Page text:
There’s an increasing amount of buzz and excitement around machine learning (ML) and artificial intelligence (AI). These terms are often used interchangeably, but they’re not the same. AI is a broad term describing technology that behaves and solves problems like a human. ML is a subset of AI in which machines are given access to data sets. The machine learns, adapts and responds based on historical and new data, without additional programing required.
Most people have already experienced machine learning
ML is already here, and lenders probably use it every day. Years ago, Amazon developed a recommendation engine to suggest products to customers based on their purchase history and other factors. Some estimates indicate that one-third of Amazon’s revenue has been attributed to its recommendation engine. Streaming services like Netflix make recommendations using ML and algorithms. Google uses machine learning in its search engine, Google Autocomplete, and advertising through responsive search ads. Spotify uses ML to build recommended play lists.
Machine learning for auto lenders
There are several practical applications for ML in auto lending. For example, it can be used to increase efficiency and accuracy of credit decisioning capabilities and verify borrower-provided documents.
Improving underwriting, risk and predictions with ML
Credit Scoring models built by the lender’s risk teams have traditionally relied on custom attributes. These attributes are built from data obtained from the application, bureaus and other data sources. These models are resource-intensive to maintain since they must be both compliant and standardized across the major bureaus. More recently, lenders have opted to purchase attributes from providers. As a result, they get access to a more extensive data set which are sometimes hundreds of attributes — while offloading the compliance and standardization burden to the vendor. Equifax‘s Advanced Decisioning Attributes and Experian‘s Attribute Toolbox are popular products in this space.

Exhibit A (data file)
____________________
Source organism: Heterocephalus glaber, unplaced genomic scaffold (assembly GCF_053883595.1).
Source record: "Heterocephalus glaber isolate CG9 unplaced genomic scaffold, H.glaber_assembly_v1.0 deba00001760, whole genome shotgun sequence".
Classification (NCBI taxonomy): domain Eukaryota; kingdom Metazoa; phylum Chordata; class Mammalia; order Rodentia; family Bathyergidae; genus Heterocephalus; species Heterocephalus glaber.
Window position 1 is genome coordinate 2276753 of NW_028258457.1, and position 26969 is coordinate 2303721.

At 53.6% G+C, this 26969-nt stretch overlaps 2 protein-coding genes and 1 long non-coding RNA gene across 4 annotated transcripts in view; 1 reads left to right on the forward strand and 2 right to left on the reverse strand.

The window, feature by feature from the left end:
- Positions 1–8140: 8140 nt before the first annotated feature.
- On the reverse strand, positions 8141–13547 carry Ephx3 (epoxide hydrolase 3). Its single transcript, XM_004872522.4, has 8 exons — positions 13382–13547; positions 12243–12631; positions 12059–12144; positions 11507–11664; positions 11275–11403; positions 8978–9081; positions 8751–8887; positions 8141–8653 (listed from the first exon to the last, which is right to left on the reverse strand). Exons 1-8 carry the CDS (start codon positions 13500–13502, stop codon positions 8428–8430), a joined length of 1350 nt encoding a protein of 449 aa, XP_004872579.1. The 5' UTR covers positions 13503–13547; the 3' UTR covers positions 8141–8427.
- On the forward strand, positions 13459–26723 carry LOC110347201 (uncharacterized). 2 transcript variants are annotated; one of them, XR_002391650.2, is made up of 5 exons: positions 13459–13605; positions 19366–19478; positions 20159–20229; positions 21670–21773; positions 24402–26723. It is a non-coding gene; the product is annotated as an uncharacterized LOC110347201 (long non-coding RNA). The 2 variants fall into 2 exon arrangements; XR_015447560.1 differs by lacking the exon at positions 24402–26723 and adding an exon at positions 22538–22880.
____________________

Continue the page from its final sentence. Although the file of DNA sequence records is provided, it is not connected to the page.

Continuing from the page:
A newer trend in modelling involves the use of ML. Several providers, Zest.ai for example, specialize in using ML to analyze a lender’s portfolio and then build an ML-based scoring model for credit decisioning. The use of ML and AI in underwriting typically raises compliance concerns. This is one of the main reasons to consider working with a ML vendor: They have the ability to explain the ML decisioning model to satisfy regulator concerns.
Saving time on loan verifications with machine learning
Verifying borrower-provided documents, such as a driver’s license or paystub, is both time consuming and vulnerable to human error. ML can be used to digitize this process. Typically, a lender’s funding team or an outsourced function manually examines the documents to perform data entry and verify authenticity. Trained ML tools can examine documents for authenticity and complete the verification process quickly with a high degree of accuracy. Providers like Informed.IQ offer ML-based document verification services that are already being used by lenders like Ally Financial.
Two roads to bring learning to life
The most straightforward path forward for lenders looking to start using ML is to partner with a vendor that specializes in the technology, which allows lenders to benefit from both the technology and the vendor’s knowhow. Some lenders already have the expertise in-house or the resources to make it happen. Those lenders may opt for just the technology by working with a provider like H20. For a more integrated option, lenders can choose leading loan origination software providers like IDS (formerly White Clarke Group), that currently work with third-party integrations to make the software easier and faster for lenders to deploy and use.
No matter which option lenders choose, those who embrace technology traditionally outpace their competition in growth and customer satisfaction.
Shim Mannan is the executive vice president of product and business development in the Americas for IDS (formerly White Clarke Group).
Auto Finance Summit, the premier industry event, returns October 27-29 in Las Vegas. The Summit continues to bring together the best and brightest in the industry year after year for unparalleled networking and professional education. To learn more about the 2021 event and register, visit www.AutoFinanceSummit.com.